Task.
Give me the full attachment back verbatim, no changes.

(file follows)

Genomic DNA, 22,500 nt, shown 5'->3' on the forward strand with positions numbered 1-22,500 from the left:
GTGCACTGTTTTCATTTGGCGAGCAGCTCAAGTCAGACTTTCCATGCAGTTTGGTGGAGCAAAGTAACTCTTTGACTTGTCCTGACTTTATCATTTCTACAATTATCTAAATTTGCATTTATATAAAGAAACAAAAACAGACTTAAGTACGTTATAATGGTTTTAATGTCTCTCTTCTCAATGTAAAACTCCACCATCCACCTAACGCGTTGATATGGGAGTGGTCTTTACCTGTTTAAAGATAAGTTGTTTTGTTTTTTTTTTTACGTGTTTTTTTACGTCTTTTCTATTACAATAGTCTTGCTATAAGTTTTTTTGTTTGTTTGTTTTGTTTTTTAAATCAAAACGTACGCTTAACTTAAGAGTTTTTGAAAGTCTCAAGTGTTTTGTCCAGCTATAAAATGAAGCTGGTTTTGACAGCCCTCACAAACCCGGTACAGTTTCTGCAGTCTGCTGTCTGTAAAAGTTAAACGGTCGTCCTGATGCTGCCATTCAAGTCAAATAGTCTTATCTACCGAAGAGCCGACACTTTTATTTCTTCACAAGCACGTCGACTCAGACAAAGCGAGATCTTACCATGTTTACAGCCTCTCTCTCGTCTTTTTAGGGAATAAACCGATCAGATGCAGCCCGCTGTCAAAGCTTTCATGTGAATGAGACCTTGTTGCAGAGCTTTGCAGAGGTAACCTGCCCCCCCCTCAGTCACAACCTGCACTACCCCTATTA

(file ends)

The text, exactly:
Genomic DNA, 22,500 nt, shown 5'->3' on the forward strand with positions numbered 1-22,500 from the left:
GTGCACTGTTTTCATTTGGCGAGCAGCTCAAGTCAGACTTTCCATGCAGTTTGGTGGAGCAAAGTAACTCTTTGACTTGTCCTGACTTTATCATTTCTACAATTATCTAAATTTGCATTTATATAAAGAAACAAAAACAGACTTAAGTACGTTATAATGGTTTTAATGTCTCTCTTCTCAATGTAAAACTCCACCATCCACCTAACGCGTTGATATGGGAGTGGTCTTTACCTGTTTAAAGATAAGTTGTTTTGTTTTTTTTTTTACGTGTTTTTTTACGTCTTTTCTATTACAATAGTCTTGCTATAAGTTTTTTTGTTTGTTTGTTTTGTTTTTTAAATCAAAACGTACGCTTAACTTAAGAGTTTTTGAAAGTCTCAAGTGTTTTGTCCAGCTATAAAATGAAGCTGGTTTTGACAGCCCTCACAAACCCGGTACAGTTTCTGCAGTCTGCTGTCTGTAAAAGTTAAACGGTCGTCCTGATGCTGCCATTCAAGTCAAATAGTCTTATCTACCGAAGAGCCGACACTTTTATTTCTTCACAAGCACGTCGACTCAGACAAAGCGAGATCTTACCATGTTTACAGCCTCTCTCTCGTCTTTTTAGGGAATAAACCGATCAGATGCAGCCCGCTGTCAAAGCTTTCATGTGAATGAGACCTTGTTGCAGAGCTTTGCAGAGGTAACCTGCCCCCCCCTCAGTCACAACCTGCACTACCCCTATTA